going to get them walloped, by the time your opponent calls you everything under the sun.
Advice to women entering politics.
One, I would say, be knowledgeable in fields. and I was alert to everything that was going on. There was
nothing that didn't interest me. I was an avid reader, I always have been. The second thing is to be
complete, feel secure. Know what you can do and do it. Now there are some things I wouldn't do and I
wouldn't try to. I would loathe being governor of the state of Washington, because you can't serve,
solve any problems anyway, and anyway I just don't like ' this business of jumping in an Indian bonnet
or a locomotive or something, that's not my idea. I like legislation, I like building and so on ...
Advice to women and men entering politics.
Do the same thing. Have integrity, and one, great, big thing that is the most meaningful in the world in
politics is if you give your word, you keep your word. It doesn't matter, maybe you've made a mistake,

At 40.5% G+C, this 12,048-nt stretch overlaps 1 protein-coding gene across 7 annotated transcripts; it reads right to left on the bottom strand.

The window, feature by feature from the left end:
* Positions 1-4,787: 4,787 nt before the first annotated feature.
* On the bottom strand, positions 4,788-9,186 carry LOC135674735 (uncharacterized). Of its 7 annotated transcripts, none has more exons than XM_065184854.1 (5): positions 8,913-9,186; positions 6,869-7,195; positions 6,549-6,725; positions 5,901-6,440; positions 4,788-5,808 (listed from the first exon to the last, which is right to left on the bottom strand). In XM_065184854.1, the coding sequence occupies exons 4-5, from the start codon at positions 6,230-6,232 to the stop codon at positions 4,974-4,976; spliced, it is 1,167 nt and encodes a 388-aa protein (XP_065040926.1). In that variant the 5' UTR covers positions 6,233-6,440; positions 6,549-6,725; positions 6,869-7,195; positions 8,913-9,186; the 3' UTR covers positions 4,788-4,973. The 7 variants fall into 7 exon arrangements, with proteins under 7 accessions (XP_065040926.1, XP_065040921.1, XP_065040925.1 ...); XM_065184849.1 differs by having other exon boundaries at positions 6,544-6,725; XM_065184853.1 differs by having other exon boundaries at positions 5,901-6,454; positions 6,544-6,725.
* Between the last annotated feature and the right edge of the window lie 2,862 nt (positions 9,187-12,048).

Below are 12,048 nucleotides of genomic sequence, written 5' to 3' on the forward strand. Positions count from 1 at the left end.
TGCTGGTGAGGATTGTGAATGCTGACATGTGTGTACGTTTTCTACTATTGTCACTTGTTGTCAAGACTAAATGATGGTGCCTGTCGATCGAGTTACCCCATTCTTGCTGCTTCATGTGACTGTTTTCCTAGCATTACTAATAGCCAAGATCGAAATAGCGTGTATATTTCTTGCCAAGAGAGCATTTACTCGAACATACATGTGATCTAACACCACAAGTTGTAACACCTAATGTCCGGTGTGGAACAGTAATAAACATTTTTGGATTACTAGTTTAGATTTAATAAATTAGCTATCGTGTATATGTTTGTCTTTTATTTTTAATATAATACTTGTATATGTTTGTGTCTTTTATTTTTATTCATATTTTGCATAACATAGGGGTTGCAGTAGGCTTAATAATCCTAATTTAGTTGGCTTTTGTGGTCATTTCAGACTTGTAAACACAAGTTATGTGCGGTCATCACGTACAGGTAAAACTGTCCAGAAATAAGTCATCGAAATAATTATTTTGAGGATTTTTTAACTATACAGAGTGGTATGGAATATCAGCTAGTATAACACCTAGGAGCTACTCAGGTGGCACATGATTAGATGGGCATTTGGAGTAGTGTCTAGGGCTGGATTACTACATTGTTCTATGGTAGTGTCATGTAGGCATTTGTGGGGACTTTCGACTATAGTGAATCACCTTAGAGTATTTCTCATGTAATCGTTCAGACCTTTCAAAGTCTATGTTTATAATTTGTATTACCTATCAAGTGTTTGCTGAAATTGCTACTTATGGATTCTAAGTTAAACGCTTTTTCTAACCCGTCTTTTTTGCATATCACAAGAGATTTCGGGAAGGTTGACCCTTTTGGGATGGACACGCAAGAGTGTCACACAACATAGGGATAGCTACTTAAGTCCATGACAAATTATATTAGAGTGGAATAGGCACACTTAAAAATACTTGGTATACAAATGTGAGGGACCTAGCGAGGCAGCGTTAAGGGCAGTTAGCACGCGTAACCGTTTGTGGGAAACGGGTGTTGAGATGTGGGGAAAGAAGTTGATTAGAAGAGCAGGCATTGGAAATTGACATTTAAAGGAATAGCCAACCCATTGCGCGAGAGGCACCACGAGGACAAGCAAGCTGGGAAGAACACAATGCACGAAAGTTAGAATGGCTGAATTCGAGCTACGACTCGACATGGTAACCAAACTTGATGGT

but you keep your word.
An example of what I say women have to develop, is one of competency, you can't work for pin money, you've
got to work because you believe in something. Government should never be run by women who are just trying
to earn enough to buy a boat for their husbands. Somebody asked me one time, they said, what's your
husband's opinion on some bill. I said, "I've never asked him." They said, "Don't you consult him
before you vote?" I said, "No, I don't go out and run his blacksmith shop, he doesn't consult with me on